The development of the Sentinel has been characterized by a series of controversial industry contracts, including the awarding of a $13.3 billion sole-source contract to Northrop Grumman to complete the engineering and manufacturing development stage (For a more detailed summary of the Sentinel’s procurement timeline, see Korda 2021).
According to the Air Force’s latest milestone requirements published in 2020, the Air Force must deploy 20 new Sentinel missiles with legacy reentry vehicles and warheads to achieve initial operating capability, scheduled in fiscal year 2029 (Sirota 2020). The plan is to buy 659 missiles — 400 of which would be deployed, while the remainder will be used for test launches and as spares — at a price between $93.1 billion and $95.8 billion, increased from a preliminary $85 billion Pentagon estimate in 2016 (Capaccio 2020). These amounts do not include the costs for the new Sentinel warhead — the W87-1 — which is projected to cost up to $14.8 billion (Government Accountability Office 2020).
The Air Force announced the new Sentinel missile will meet existing user requirements but will have the adaptability and flexibility to be upgraded through 2075 (US Air Force 2016). The new missile is expected to have a greater range than the Minuteman III. Still, it is unlikely that it will have enough range to target countries like China, North Korea, and Iran without overflying Russia. In June 2021, program officials announced that the first Sentinel prototype would conduct its first flight by the end of 2023 (Bartolomei 2021).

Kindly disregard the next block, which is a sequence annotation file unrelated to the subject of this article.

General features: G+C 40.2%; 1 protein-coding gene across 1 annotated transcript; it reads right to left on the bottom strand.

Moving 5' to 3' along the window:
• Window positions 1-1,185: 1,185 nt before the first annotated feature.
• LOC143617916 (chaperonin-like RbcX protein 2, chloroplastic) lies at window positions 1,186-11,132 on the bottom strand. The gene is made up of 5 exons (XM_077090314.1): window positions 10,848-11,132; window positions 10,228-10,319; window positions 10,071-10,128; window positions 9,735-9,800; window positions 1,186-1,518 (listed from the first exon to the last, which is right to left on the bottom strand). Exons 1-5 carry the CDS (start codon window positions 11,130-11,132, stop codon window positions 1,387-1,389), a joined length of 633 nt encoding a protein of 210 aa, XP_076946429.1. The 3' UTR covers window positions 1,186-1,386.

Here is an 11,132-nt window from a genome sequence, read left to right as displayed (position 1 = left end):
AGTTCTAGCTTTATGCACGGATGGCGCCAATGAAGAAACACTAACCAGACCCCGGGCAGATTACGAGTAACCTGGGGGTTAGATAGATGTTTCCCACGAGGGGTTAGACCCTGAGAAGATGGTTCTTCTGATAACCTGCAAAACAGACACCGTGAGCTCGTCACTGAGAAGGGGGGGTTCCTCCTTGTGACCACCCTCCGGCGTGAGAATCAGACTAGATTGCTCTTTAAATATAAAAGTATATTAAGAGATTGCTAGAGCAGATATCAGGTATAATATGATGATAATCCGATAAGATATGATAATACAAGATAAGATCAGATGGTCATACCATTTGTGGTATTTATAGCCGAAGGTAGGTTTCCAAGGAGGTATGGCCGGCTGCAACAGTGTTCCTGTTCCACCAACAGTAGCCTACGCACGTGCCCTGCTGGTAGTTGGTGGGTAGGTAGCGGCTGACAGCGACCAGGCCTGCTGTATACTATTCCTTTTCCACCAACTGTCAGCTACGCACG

The Sentinel missile will be able to carry one or possibly up to two warheads. The Air Force initially planned to equip the Sentinel with life-extended versions of the existing W78 and W87 warheads. The modified W78 was known as Interoperable Warhead 1. But in 2018, the Air Force and NNSA canceled the W78 upgrade and instead proposed a W78 Replacement Program known as the W87-1. The new warhead will use a W87-like plutonium pit along with “a well-tested IHE [Insensitive High Explosive] primary design” (US Department of Energy 2018b). The new warhead will be incorporated into a modified version of the Mk21 reentry vehicle and designated as the W87-1/Mk4A.
To produce the new W87-1 warhead in time to meet the Sentinel’s planned deployment schedule, the NNSA has set an extremely ambitious production rate of at least 80 plutonium pits per year by 2030. However, due to the agency’s consistent inability to meet project deadlines and its lack of a latent large-scale plutonium production capability, the 80-pit requirement was always considered unlikely to be achieved by independent auditors and analysts (Government Accountability Office 2020; Institute for Defense Analyses 2019). In May 2021, the Acting Administrator of the NNSA, Jill Hruby, announced to Congress what independent analysts had long predicted — that the security administration’s goal of producing up to 80 pits by 2030 was not realistic and would not be achieved (Demarest 2021). This was later confirmed by NNSA’s Jill Hruby in early 2022 (Demarest 2022). Moreover, the planned Savannah River Site facility that will be tasked with producing a large percentage of the United States’ new plutonium pits has faced substantial delays. The facility was originally proposed to be operational in 2030; however, in 2021 the date was pushed to between 2032 and 2035 (National Nuclear Security Administration (NNSA) 2021c). In October 2022, however, US officials noted that the project is now not expected to reach operational capability until mid-2025 (South Carolina Legislature 2022).